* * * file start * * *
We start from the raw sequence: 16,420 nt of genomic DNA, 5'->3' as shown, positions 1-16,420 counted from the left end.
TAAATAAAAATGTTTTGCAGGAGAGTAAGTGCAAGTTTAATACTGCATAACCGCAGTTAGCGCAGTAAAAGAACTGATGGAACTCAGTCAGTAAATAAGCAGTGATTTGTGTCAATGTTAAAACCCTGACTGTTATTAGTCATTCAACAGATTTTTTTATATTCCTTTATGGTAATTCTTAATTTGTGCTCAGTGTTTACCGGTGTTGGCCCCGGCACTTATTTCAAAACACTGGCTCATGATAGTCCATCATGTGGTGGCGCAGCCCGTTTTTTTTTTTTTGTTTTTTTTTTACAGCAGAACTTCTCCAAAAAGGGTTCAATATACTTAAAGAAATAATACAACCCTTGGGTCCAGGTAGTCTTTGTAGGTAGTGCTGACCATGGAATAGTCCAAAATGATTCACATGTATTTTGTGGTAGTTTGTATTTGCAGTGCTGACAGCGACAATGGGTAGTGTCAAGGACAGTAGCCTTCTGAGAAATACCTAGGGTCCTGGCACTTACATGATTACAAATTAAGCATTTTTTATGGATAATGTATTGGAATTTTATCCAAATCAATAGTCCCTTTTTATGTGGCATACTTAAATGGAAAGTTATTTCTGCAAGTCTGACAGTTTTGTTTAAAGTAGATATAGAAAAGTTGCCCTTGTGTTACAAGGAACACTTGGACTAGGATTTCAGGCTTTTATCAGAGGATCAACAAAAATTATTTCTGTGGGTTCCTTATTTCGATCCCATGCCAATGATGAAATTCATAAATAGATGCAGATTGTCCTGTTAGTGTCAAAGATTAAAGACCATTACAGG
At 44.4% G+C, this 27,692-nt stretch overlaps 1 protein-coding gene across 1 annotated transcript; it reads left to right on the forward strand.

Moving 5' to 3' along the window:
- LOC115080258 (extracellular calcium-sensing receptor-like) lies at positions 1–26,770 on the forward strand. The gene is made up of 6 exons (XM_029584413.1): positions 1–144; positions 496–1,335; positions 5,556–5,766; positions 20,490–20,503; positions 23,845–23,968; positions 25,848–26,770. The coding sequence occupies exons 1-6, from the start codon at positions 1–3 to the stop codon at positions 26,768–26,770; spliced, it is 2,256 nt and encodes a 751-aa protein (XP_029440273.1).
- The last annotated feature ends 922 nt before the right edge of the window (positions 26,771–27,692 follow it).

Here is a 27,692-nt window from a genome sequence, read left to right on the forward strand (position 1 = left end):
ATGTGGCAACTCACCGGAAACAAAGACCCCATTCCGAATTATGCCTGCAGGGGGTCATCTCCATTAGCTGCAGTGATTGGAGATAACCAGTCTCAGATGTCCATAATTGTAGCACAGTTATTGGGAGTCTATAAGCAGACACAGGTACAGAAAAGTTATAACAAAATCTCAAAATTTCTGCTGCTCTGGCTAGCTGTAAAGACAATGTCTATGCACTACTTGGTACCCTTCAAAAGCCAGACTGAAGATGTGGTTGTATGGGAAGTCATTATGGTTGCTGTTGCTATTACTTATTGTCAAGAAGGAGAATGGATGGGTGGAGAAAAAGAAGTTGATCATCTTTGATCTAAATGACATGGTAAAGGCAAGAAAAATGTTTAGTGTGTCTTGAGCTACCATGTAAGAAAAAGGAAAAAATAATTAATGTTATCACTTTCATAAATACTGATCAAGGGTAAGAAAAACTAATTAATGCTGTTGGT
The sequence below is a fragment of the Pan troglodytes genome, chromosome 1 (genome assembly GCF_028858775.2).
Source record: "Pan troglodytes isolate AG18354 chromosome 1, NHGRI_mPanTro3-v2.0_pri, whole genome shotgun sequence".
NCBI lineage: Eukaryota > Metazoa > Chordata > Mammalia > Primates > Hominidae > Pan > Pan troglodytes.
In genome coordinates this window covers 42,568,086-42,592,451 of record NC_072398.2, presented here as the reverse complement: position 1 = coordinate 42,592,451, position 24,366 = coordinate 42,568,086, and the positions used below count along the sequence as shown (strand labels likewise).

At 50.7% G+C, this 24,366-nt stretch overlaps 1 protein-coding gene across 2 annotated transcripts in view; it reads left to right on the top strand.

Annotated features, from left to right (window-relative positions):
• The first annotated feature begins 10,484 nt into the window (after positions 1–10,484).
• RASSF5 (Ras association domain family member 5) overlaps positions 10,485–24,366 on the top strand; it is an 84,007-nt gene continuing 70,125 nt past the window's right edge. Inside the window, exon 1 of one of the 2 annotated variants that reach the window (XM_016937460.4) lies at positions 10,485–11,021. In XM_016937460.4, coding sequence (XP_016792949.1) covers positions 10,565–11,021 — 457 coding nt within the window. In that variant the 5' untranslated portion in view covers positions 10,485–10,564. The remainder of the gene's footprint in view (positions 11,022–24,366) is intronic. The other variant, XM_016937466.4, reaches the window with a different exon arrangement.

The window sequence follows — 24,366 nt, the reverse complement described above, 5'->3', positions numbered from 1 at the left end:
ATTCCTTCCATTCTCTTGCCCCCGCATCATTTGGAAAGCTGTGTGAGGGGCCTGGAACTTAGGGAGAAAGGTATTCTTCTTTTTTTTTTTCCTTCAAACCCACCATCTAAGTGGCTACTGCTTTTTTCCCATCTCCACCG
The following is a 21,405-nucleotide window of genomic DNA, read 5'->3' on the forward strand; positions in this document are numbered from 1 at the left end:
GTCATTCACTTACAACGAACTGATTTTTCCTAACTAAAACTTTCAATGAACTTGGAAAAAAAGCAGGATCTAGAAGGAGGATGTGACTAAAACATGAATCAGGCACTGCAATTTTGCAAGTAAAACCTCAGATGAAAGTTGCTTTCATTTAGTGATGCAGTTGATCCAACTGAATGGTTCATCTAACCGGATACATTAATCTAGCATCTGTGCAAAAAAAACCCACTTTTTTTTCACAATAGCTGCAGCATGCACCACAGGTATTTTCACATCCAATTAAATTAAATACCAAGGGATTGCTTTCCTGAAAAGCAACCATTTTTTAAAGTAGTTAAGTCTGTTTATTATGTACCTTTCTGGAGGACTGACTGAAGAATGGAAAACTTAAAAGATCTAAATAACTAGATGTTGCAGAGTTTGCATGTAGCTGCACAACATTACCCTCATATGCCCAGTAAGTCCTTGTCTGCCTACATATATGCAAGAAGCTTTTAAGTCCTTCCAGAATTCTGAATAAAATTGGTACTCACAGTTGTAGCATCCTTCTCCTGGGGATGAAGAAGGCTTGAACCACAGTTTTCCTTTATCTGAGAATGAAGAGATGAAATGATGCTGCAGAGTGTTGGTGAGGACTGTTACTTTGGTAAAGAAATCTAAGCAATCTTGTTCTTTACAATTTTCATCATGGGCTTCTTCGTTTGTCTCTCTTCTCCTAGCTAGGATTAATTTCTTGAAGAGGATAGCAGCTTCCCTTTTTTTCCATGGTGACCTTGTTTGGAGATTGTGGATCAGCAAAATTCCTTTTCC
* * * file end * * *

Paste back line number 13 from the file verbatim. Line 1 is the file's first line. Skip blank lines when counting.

At 50.7% G+C, this 24,366-nt stretch overlaps 1 protein-coding gene across 2 annotated transcripts in view; it reads left to right on the top strand.